Chapter 4: Investor capitalism and the nexus of contract view of the firm: assessing the consequences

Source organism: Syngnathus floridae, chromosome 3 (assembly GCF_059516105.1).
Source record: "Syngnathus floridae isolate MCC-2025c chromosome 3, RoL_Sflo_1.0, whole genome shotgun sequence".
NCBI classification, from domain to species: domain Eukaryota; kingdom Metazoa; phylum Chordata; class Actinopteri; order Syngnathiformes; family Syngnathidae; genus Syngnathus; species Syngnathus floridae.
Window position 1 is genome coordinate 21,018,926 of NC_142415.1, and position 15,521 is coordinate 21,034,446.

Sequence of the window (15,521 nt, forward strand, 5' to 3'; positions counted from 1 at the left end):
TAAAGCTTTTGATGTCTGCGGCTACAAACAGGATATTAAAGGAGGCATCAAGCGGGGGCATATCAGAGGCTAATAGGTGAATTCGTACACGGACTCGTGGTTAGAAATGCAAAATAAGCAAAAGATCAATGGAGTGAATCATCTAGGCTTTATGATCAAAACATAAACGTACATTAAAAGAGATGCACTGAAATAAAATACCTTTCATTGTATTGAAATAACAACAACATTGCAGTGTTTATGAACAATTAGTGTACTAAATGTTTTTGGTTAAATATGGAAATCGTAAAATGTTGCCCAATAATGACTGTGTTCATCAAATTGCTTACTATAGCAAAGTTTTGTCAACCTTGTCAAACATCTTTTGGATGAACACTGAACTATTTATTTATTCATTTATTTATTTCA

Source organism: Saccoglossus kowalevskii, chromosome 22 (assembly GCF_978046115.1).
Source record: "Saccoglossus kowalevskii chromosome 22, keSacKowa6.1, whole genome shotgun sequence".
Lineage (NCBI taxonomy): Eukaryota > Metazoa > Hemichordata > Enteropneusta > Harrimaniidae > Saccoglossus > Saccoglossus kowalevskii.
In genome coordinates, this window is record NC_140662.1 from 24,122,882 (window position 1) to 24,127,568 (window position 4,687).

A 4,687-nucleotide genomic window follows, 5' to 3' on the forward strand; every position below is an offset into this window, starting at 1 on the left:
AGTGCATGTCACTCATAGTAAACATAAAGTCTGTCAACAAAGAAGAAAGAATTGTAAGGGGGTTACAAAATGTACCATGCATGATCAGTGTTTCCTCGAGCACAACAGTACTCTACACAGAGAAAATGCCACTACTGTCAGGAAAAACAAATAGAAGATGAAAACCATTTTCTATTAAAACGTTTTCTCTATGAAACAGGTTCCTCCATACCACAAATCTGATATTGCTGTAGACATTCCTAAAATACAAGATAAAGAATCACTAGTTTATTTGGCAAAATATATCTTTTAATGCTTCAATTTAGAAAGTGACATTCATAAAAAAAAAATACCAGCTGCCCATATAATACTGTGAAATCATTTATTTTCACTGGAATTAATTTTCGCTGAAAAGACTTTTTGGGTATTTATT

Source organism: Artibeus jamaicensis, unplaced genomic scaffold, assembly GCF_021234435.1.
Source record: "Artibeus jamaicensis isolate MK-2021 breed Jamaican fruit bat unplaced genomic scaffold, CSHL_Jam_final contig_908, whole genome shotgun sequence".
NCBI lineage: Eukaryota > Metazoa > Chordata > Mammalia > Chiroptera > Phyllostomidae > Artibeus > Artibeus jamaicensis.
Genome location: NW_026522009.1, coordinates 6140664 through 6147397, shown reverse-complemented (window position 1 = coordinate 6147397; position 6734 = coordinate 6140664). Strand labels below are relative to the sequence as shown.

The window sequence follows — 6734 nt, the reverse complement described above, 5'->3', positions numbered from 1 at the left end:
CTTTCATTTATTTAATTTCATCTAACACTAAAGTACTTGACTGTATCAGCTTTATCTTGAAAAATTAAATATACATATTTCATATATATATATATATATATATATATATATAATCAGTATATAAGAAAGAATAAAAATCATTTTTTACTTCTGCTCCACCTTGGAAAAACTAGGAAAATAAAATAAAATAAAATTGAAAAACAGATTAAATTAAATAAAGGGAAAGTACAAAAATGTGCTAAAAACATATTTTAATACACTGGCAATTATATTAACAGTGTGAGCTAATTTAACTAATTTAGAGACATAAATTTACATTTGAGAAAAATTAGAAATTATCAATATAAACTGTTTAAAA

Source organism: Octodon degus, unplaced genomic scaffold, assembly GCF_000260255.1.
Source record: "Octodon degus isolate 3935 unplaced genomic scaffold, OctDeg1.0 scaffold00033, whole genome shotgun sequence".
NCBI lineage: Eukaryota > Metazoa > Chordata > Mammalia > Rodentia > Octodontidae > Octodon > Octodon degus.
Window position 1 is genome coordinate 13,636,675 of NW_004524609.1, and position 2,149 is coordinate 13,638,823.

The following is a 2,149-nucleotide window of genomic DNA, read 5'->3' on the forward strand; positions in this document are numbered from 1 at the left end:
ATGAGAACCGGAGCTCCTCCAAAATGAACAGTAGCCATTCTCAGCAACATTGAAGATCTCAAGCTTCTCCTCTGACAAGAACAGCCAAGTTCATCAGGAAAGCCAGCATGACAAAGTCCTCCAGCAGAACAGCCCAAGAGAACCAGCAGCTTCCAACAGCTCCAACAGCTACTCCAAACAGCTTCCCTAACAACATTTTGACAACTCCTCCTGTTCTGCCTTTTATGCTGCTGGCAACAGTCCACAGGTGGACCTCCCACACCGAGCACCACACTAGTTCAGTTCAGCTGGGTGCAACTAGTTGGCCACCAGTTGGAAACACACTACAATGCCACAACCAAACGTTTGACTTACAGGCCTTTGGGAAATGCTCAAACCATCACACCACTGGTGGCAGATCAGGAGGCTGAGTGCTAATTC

By the early 1990s, after roughly fifteen years of mobilization of the business community and free market advocacy and reform, the new theory of the firm was conventional wisdom. It consisted basically of two principal ideas, both rooted in the combination of theoretical perspectives, derived from the same propositions and methodological assumptions, mutually reinforcing one another and yet representing their own specific interests including price theory (in economics), contractual theory (in legal studies), and agency theory (in corporate governance and management theory): (1) the firm was understood as a nexus of contracts, a ‘legal fiction’, that granted owners of stock the right to claim their proportional share of the residual cash flow generated by the firm; and (2) corporate governance practices were strongly oriented towards shareholder welfare at other principals’ and stakeholders’ expense. Gordon (2007: 1535) summarizes the essence of the new conventional wisdom as ‘[t]he 1950s tendency was to believe that firms could create and manage markets. By contrast, as evidenced by the growth of disaggregated, networked firms, the 1990s tendency was to use market signals to manage the firm’. In this new milieu, it was asserted, shareholders claimed their share of the residual cash flow but also provided the auxiliary benefit to reduce agency costs and better allocated the stock of finance capital to industries and niches in the economy with a better growth potential than mature or stagnating industries. To act in accordance with these prescriptions, executives were incentivized to fully commit to cost-cutting...
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